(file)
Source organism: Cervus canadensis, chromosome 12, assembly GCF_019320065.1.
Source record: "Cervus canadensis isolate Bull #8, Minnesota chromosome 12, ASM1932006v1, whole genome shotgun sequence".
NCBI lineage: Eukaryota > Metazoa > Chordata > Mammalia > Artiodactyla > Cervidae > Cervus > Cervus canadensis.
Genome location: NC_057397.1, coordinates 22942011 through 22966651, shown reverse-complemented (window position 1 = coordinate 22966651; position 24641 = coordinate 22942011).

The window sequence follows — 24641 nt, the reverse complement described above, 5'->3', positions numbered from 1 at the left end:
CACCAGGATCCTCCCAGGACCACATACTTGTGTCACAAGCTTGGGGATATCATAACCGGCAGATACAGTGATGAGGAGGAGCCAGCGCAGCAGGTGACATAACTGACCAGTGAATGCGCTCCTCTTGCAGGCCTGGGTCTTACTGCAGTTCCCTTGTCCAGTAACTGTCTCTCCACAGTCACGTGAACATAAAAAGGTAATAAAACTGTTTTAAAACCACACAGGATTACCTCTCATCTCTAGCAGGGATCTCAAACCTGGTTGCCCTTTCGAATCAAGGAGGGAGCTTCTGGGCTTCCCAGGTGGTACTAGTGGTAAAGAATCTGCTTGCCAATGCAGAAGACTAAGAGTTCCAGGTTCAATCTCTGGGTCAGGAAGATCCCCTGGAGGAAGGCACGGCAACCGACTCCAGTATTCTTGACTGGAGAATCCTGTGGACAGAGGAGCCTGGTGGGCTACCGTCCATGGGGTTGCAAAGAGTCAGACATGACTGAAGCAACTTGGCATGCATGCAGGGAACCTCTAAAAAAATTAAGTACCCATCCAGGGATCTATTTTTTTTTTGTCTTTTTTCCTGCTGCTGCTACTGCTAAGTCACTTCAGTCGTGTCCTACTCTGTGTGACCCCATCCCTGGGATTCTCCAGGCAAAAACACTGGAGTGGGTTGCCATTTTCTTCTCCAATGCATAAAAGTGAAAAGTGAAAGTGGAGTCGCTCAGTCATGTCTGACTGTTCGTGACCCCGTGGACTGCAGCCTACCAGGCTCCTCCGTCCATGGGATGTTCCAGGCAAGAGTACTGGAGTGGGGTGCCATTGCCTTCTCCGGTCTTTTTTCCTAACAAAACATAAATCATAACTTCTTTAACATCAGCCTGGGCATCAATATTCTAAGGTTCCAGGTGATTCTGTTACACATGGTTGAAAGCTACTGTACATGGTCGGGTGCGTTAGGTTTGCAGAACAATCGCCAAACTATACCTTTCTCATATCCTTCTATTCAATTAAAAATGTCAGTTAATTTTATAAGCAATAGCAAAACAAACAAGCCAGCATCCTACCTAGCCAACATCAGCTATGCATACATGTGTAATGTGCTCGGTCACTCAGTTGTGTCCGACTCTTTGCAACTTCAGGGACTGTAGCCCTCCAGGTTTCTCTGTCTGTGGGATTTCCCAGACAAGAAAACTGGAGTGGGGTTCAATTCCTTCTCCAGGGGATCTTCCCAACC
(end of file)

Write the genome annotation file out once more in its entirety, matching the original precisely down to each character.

Source organism: Cervus canadensis, chromosome 12, assembly GCF_019320065.1.
Source record: "Cervus canadensis isolate Bull #8, Minnesota chromosome 12, ASM1932006v1, whole genome shotgun sequence".
NCBI lineage: Eukaryota > Metazoa > Chordata > Mammalia > Artiodactyla > Cervidae > Cervus > Cervus canadensis.
Genome location: NC_057397.1, coordinates 22942011 through 22966651, shown reverse-complemented (window position 1 = coordinate 22966651; position 24641 = coordinate 22942011).

The window sequence follows — 24641 nt, the reverse complement described above, 5'->3', positions numbered from 1 at the left end:
CACCAGGATCCTCCCAGGACCACATACTTGTGTCACAAGCTTGGGGATATCATAACCGGCAGATACAGTGATGAGGAGGAGCCAGCGCAGCAGGTGACATAACTGACCAGTGAATGCGCTCCTCTTGCAGGCCTGGGTCTTACTGCAGTTCCCTTGTCCAGTAACTGTCTCTCCACAGTCACGTGAACATAAAAAGGTAATAAAACTGTTTTAAAACCACACAGGATTACCTCTCATCTCTAGCAGGGATCTCAAACCTGGTTGCCCTTTCGAATCAAGGAGGGAGCTTCTGGGCTTCCCAGGTGGTACTAGTGGTAAAGAATCTGCTTGCCAATGCAGAAGACTAAGAGTTCCAGGTTCAATCTCTGGGTCAGGAAGATCCCCTGGAGGAAGGCACGGCAACCGACTCCAGTATTCTTGACTGGAGAATCCTGTGGACAGAGGAGCCTGGTGGGCTACCGTCCATGGGGTTGCAAAGAGTCAGACATGACTGAAGCAACTTGGCATGCATGCAGGGAACCTCTAAAAAAATTAAGTACCCATCCAGGGATCTATTTTTTTTTTGTCTTTTTTCCTGCTGCTGCTACTGCTAAGTCACTTCAGTCGTGTCCTACTCTGTGTGACCCCATCCCTGGGATTCTCCAGGCAAAAACACTGGAGTGGGTTGCCATTTTCTTCTCCAATGCATAAAAGTGAAAAGTGAAAGTGGAGTCGCTCAGTCATGTCTGACTGTTCGTGACCCCGTGGACTGCAGCCTACCAGGCTCCTCCGTCCATGGGATGTTCCAGGCAAGAGTACTGGAGTGGGGTGCCATTGCCTTCTCCGGTCTTTTTTCCTAACAAAACATAAATCATAACTTCTTTAACATCAGCCTGGGCATCAATATTCTAAGGTTCCAGGTGATTCTGTTACACATGGTTGAAAGCTACTGTACATGGTCGGGTGCGTTAGGTTTGCAGAACAATCGCCAAACTATACCTTTCTCATATCCTTCTATTCAATTAAAAATGTCAGTTAATTTTATAAGCAATAGCAAAACAAACAAGCCAGCATCCTACCTAGCCAACATCAGCTATGCATACATGTGTAATGTGCTCGGTCACTCAGTTGTGTCCGACTCTTTGCAACTTCAGGGACTGTAGCCCTCCAGGTTTCTCTGTCTGTGGGATTTCCCAGACAAGAAAACTGGAGTGGGGTTCAATTCCTTCTCCAGGGGATCTTCCCAACC